You May Want to Choose Three-Card Poker

February 16, 2015

We know, based on the feedback we get from some of our readers, that they are always looking for something useful as far as different and interesting games are concerned. As a result, we are always mindful of presenting things that might add to your level of enjoyment, relative to your online casino experience.

We can tell you that one of the more interesting "alternative:" games you are going to find is Three-Card Poker, which can be located at many online casinos. It is actually very simple and straight-forward, and includes enough decision-making to bring strategy into the situation. Are you game?

This game is played at a table that is not unlike that of a blackjack table. This is how it proceeds: You get to play against the house by making what is called as an "ante" bet. Then you are dealt three cards. At this point there are a couple of different decisions you can make. One of them is make a "Play" bet, which is equal to the Ante wager. Another thing you can do is to out forward a "Pair Plus" wager, which we are going to discuss in a moment. The other option is to get out of the hand - somewhat similar to folding - by giving up the Ante bet.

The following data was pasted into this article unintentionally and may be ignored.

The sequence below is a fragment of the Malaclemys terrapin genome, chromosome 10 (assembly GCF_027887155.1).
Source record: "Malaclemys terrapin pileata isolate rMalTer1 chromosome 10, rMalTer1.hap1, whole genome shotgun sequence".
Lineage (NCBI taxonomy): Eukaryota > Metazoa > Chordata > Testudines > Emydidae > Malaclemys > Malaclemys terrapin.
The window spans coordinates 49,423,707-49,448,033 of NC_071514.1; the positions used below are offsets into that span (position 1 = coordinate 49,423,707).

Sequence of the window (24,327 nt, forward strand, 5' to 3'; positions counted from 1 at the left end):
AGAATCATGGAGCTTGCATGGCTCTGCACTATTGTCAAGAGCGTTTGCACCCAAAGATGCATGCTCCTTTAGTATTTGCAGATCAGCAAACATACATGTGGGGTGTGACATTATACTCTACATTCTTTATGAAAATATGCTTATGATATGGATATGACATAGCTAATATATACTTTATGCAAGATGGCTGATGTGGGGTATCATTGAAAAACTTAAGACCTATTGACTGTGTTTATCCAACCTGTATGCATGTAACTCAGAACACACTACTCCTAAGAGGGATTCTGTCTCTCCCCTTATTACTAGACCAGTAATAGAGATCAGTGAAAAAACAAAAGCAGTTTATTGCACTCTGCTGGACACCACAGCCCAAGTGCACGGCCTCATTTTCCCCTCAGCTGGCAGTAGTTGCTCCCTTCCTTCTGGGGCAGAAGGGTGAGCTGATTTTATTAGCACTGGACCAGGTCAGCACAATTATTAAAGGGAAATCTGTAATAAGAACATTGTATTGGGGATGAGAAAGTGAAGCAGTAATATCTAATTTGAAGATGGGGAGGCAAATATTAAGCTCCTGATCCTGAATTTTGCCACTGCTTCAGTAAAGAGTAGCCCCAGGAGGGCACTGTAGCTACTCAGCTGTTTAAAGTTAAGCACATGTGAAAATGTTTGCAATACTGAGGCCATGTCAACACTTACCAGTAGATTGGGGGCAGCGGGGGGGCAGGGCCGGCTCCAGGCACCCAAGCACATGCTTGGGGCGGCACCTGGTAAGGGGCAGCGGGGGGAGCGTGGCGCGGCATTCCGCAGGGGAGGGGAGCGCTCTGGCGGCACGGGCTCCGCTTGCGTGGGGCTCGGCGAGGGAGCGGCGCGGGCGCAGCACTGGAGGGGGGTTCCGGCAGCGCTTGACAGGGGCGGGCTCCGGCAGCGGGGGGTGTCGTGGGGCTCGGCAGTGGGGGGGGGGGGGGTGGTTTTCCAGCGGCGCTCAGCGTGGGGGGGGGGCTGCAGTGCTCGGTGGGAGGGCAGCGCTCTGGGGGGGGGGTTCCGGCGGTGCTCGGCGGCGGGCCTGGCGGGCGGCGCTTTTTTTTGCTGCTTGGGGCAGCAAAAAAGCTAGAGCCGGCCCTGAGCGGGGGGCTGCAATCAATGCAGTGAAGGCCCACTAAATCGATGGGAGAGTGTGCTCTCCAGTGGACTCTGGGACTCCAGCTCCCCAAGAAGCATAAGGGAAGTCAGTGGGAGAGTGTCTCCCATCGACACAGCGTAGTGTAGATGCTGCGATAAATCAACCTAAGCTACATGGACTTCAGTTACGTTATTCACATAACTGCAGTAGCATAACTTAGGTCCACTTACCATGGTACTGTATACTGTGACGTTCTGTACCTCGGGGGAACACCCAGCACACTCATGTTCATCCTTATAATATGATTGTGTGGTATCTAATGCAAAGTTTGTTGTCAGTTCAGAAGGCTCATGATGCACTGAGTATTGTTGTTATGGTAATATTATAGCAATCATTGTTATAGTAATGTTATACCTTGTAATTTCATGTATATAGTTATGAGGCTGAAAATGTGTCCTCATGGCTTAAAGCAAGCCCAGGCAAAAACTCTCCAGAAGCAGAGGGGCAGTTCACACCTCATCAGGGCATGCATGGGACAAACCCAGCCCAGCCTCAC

If you proceed with the Play wager, the dealer (representing the house, of course) then reveals their cards. What is required for the dealer to continue is to have at least a Queen High. If that is not the case, you would win an even money bet on your Ante and get the Play bet returned to you. So what happens if the dealer's hand does indeed qualify? Well, that now necessitates a discussion of what the "Pair Plus" bet is. This is a bet that will pit the actual rank of your hand against a schedule of payouts. For example, a pair pays even money; a Flush is 3-to-1; a Straight is 6-to-1; Three-of-a-Kind pays 30-to-1 and a Straight Flush pays off at 50-to-1 odds. If you really get lucky, you'll have a "Mini-Royal," which is a Queen, King and Ace of the same suit, which will return 100-to-1.

When the dealer qualifies, and your hand winds up beating theirs, both the Play wager and the Ante wager pay off at even money. Any hand where you make a Pair Plus bet with your Ante wager and do not make a Play wager, you would wind up forfeiting only the Ante wager. Remember that you are not playing against the house with the Pair Plus bet. So as you can see, there are multiple ways to win.

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